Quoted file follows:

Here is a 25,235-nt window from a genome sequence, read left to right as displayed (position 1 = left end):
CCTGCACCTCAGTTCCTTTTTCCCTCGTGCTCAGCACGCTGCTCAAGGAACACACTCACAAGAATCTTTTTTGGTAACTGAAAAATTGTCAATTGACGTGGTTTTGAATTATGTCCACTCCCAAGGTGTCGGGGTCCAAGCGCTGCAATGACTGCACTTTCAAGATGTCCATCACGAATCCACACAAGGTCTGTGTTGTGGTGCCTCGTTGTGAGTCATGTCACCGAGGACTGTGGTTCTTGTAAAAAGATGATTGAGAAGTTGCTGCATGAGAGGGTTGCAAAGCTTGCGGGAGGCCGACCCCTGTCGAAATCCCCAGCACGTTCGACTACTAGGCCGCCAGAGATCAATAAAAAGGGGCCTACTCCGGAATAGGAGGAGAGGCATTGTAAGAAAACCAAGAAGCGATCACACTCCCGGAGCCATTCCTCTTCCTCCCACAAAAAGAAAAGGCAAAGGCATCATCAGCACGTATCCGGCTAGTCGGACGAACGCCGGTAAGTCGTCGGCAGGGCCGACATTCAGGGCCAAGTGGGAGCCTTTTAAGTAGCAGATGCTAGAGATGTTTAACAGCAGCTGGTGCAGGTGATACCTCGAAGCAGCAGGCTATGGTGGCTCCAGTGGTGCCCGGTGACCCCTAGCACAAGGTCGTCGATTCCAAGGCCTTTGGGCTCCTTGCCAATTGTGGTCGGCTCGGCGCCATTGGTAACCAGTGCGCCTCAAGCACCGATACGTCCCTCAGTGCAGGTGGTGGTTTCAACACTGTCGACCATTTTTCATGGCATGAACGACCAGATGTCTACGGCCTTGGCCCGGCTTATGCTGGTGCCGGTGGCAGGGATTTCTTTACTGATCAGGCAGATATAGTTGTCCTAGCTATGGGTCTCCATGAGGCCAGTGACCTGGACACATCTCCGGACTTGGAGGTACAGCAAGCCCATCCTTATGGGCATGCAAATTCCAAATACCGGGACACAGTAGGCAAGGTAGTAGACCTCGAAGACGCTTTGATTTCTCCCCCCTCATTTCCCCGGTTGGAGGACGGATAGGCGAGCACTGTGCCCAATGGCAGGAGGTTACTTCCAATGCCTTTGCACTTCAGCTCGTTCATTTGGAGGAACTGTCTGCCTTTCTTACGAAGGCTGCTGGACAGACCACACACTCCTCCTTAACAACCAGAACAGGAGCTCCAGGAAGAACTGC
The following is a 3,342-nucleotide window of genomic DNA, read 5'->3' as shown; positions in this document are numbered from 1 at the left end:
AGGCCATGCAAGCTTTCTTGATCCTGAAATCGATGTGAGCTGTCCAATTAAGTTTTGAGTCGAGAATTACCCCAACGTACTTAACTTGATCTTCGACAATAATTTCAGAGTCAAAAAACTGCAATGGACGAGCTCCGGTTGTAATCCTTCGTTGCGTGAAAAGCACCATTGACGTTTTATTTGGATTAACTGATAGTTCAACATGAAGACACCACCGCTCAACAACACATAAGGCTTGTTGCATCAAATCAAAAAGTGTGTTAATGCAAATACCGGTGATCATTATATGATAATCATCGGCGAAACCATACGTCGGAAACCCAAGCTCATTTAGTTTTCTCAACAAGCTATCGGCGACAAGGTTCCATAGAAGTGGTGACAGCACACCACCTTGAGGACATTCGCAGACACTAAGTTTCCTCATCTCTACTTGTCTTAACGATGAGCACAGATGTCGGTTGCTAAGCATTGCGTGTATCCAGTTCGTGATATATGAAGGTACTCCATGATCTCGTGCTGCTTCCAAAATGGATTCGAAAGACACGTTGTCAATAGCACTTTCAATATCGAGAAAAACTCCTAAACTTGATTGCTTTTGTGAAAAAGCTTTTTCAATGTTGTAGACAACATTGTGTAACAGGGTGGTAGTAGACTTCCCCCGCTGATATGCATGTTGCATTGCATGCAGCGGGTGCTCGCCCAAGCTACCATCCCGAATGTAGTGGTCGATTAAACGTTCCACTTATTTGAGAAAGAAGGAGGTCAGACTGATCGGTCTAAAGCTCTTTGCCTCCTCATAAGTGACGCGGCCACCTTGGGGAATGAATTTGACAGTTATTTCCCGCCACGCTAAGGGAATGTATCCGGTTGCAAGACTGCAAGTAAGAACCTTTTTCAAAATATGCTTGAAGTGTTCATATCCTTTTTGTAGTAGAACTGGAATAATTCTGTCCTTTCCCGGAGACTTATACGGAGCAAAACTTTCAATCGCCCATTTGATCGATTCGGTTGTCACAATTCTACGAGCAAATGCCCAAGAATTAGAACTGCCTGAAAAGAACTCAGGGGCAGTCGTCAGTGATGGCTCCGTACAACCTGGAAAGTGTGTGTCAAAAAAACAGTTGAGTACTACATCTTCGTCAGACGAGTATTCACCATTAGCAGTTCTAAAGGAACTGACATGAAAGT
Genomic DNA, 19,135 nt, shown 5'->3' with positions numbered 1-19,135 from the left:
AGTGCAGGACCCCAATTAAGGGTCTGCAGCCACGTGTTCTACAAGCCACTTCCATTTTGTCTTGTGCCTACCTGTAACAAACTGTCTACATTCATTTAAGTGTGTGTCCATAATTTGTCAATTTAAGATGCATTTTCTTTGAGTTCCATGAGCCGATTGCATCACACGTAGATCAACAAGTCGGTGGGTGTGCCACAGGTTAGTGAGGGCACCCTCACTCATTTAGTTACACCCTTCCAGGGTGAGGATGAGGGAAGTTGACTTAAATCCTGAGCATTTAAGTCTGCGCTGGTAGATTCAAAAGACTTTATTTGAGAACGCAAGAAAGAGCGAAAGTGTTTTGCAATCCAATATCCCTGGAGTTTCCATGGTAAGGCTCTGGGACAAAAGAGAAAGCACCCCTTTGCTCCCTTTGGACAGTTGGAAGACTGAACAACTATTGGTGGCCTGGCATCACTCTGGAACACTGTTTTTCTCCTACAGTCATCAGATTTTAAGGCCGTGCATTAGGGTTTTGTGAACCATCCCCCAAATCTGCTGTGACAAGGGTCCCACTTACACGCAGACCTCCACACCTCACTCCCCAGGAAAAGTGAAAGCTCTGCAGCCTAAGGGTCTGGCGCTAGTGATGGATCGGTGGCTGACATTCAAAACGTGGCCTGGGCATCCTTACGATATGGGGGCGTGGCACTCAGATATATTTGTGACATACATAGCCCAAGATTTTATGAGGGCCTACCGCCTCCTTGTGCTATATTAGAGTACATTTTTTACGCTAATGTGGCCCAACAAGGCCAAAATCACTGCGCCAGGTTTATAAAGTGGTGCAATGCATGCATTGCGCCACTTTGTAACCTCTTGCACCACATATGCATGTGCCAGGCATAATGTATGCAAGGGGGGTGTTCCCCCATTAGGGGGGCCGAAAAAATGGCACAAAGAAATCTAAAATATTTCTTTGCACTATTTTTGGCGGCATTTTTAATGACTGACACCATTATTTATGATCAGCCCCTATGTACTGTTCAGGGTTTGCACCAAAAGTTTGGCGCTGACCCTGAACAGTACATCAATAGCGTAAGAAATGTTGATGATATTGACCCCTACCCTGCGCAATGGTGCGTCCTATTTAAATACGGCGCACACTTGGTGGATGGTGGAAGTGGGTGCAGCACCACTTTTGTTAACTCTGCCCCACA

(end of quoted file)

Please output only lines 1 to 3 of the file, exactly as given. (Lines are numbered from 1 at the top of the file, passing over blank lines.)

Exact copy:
Here is a 25,235-nt window from a genome sequence, read left to right as displayed (position 1 = left end):
CCTGCACCTCAGTTCCTTTTTCCCTCGTGCTCAGCACGCTGCTCAAGGAACACACTCACAAGAATCTTTTTTGGTAACTGAAAAATTGTCAATTGACGTGGTTTTGAATTATGTCCACTCCCAAGGTGTCGGGGTCCAAGCGCTGCAATGACTGCACTTTCAAGATGTCCATCACGAATCCACACAAGGTCTGTGTTGTGGTGCCTCGTTGTGAGTCATGTCACCGAGGACTGTGGTTCTTGTAAAAAGATGATTGAGAAGTTGCTGCATGAGAGGGTTGCAAAGCTTGCGGGAGGCCGACCCCTGTCGAAATCCCCAGCACGTTCGACTACTAGGCCGCCAGAGATCAATAAAAAGGGGCCTACTCCGGAATAGGAGGAGAGGCATTGTAAGAAAACCAAGAAGCGATCACACTCCCGGAGCCATTCCTCTTCCTCCCACAAAAAGAAAAGGCAAAGGCATCATCAGCACGTATCCGGCTAGTCGGACGAACGCCGGTAAGTCGTCGGCAGGGCCGACATTCAGGGCCAAGTGGGAGCCTTTTAAGTAGCAGATGCTAGAGATGTTTAACAGCAGCTGGTGCAGGTGATACCTCGAAGCAGCAGGCTATGGTGGCTCCAGTGGTGCCCGGTGACCCCTAGCACAAGGTCGTCGATTCCAAGGCCTTTGGGCTCCTTGCCAATTGTGGTCGGCTCGGCGCCATTGGTAACCAGTGCGCCTCAAGCACCGATACGTCCCTCAGTGCAGGTGGTGGTTTCAACACTGTCGACCATTTTTCATGGCATGAACGACCAGATGTCTACGGCCTTGGCCCGGCTTATGCTGGTGCCGGTGGCAGGGATTTCTTTACTGATCAGGCAGATATAGTTGTCCTAGCTATGGGTCTCCATGAGGCCAGTGACCTGGACACATCTCCGGACTTGGAGGTACAGCAAGCCCATCCTTATGGGCATGCAAATTCCAAATACCGGGACACAGTAGGCAAGGTAGTAGACCTCGAAGACGCTTTGATTTCTCCCCCCTCATTTCCCCGGTTGGAGGACGGATAGGCGAGCACTGTGCCCAATGGCAGGAGGTTACTTCCAATGCCTTTGCACTTCAGCTCGTTCATTTGGAGGAACTGTCTGCCTTTCTTACGAAGGCTGCTGGACAGACCACACACTCCTCCTTAACAACCAGAACAGGAGCTCCAGGAAGAACTGC
The following is a 3,342-nucleotide window of genomic DNA, read 5'->3' as shown; positions in this document are numbered from 1 at the left end: